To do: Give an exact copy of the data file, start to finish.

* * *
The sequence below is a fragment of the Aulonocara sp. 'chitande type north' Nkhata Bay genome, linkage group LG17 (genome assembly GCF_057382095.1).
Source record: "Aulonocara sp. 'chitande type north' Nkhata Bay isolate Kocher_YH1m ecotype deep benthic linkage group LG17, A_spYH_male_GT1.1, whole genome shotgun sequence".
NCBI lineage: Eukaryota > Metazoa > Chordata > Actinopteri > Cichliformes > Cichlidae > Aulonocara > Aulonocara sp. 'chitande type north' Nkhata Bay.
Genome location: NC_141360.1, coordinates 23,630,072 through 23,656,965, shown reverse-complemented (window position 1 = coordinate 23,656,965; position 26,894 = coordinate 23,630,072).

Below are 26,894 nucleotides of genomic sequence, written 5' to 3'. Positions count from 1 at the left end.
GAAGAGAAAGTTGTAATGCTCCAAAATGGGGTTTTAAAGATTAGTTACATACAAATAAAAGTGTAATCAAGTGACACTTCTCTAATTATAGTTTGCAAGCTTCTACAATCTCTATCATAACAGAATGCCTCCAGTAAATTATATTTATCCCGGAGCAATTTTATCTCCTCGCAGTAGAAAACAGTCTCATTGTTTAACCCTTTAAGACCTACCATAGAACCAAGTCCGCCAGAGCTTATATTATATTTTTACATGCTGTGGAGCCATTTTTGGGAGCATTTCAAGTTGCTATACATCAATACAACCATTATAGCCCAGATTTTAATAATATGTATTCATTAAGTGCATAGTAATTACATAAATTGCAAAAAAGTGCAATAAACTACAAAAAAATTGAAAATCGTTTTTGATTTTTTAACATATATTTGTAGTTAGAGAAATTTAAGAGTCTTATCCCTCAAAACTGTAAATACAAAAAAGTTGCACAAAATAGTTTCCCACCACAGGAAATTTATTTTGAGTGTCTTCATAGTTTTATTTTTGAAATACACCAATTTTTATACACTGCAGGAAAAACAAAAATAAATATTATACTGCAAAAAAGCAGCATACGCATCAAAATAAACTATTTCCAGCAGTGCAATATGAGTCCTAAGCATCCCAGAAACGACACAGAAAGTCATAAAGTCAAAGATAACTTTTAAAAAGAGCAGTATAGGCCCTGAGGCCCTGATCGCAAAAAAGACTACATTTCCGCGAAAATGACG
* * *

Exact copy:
The sequence below is a fragment of the Aulonocara sp. 'chitande type north' Nkhata Bay genome, linkage group LG17 (genome assembly GCF_057382095.1).
Source record: "Aulonocara sp. 'chitande type north' Nkhata Bay isolate Kocher_YH1m ecotype deep benthic linkage group LG17, A_spYH_male_GT1.1, whole genome shotgun sequence".
NCBI lineage: Eukaryota > Metazoa > Chordata > Actinopteri > Cichliformes > Cichlidae > Aulonocara > Aulonocara sp. 'chitande type north' Nkhata Bay.
Genome location: NC_141360.1, coordinates 23,630,072 through 23,656,965, shown reverse-complemented (window position 1 = coordinate 23,656,965; position 26,894 = coordinate 23,630,072).

Below are 26,894 nucleotides of genomic sequence, written 5' to 3'. Positions count from 1 at the left end.
GAAGAGAAAGTTGTAATGCTCCAAAATGGGGTTTTAAAGATTAGTTACATACAAATAAAAGTGTAATCAAGTGACACTTCTCTAATTATAGTTTGCAAGCTTCTACAATCTCTATCATAACAGAATGCCTCCAGTAAATTATATTTATCCCGGAGCAATTTTATCTCCTCGCAGTAGAAAACAGTCTCATTGTTTAACCCTTTAAGACCTACCATAGAACCAAGTCCGCCAGAGCTTATATTATATTTTTACATGCTGTGGAGCCATTTTTGGGAGCATTTCAAGTTGCTATACATCAATACAACCATTATAGCCCAGATTTTAATAATATGTATTCATTAAGTGCATAGTAATTACATAAATTGCAAAAAAGTGCAATAAACTACAAAAAAATTGAAAATCGTTTTTGATTTTTTAACATATATTTGTAGTTAGAGAAATTTAAGAGTCTTATCCCTCAAAACTGTAAATACAAAAAAGTTGCACAAAATAGTTTCCCACCACAGGAAATTTATTTTGAGTGTCTTCATAGTTTTATTTTTGAAATACACCAATTTTTATACACTGCAGGAAAAACAAAAATAAATATTATACTGCAAAAAAGCAGCATACGCATCAAAATAAACTATTTCCAGCAGTGCAATATGAGTCCTAAGCATCCCAGAAACGACACAGAAAGTCATAAAGTCAAAGATAACTTTTAAAAAGAGCAGTATAGGCCCTGAGGCCCTGATCGCAAAAAAGACTACATTTCCGCGAAAATGACG